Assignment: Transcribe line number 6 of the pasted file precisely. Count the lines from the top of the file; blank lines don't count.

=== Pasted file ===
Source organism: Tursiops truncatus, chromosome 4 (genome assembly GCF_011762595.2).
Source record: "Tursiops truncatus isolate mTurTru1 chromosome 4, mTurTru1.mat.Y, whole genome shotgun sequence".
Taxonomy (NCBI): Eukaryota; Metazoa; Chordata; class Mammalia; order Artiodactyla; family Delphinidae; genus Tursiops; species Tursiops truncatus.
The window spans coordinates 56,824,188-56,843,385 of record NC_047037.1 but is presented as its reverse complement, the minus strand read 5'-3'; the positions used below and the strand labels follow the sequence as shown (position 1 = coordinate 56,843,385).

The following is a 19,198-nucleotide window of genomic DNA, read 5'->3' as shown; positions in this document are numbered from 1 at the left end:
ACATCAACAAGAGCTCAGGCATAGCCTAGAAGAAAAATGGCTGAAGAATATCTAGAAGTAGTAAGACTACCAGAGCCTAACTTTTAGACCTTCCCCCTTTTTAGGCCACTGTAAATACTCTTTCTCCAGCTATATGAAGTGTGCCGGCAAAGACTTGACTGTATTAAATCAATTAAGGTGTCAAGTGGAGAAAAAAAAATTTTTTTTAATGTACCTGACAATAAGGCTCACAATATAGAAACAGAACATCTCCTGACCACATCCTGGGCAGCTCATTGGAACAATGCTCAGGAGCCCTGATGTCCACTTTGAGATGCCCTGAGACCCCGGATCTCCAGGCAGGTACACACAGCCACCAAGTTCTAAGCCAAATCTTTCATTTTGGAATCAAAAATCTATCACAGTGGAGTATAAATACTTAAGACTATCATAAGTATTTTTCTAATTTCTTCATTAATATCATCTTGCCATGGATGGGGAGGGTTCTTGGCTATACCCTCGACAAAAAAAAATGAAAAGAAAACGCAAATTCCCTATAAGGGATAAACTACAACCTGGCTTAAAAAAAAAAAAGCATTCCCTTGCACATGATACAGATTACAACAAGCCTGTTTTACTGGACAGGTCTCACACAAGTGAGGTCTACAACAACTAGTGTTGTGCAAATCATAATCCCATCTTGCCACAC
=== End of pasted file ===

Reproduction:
ACATCAACAAGAGCTCAGGCATAGCCTAGAAGAAAAATGGCTGAAGAATATCTAGAAGTAGTAAGACTACCAGAGCCTAACTTTTAGACCTTCCCCCTTTTTAGGCCACTGTAAATACTCTTTCTCCAGCTATATGAAGTGTGCCGGCAAAGACTTGACTGTATTAAATCAATTAAGGTGTCAAGTGGAGAAAAAAAAATTTTTTTTAATGTACCTGACAATAAGGCTCACAATATAGAAACAGAACATCTCCTGACCACATCCTGGGCAGCTCATTGGAACAATGCTCAGGAGCCCTGATGTCCACTTTGAGATGCCCTGAGACCCCGGATCTCCAGGCAGGTACACACAGCCACCAAGTTCTAAGCCAAATCTTTCATTTTGGAATCAAAAATCTATCACAGTGGAGTATAAATACTTAAGACTATCATAAGTATTTTTCTAATTTCTTCATTAATATCATCTTGCCATGGATGGGGAGGGTTCTTGGCTATACCCTCGACAAAAAAAAATGAAAAGAAAACGCAAATTCCCTATAAGGGATAAACTACAACCTGGCTTAAAAAAAAAAAAGCATTCCCTTGCACATGATACAGATTACAACAAGCCTGTTTTACTGGACAGGTCTCACACAAGTGAGGTCTACAACAACTAGTGTTGTGCAAATCATAATCCCATCTTGCCACAC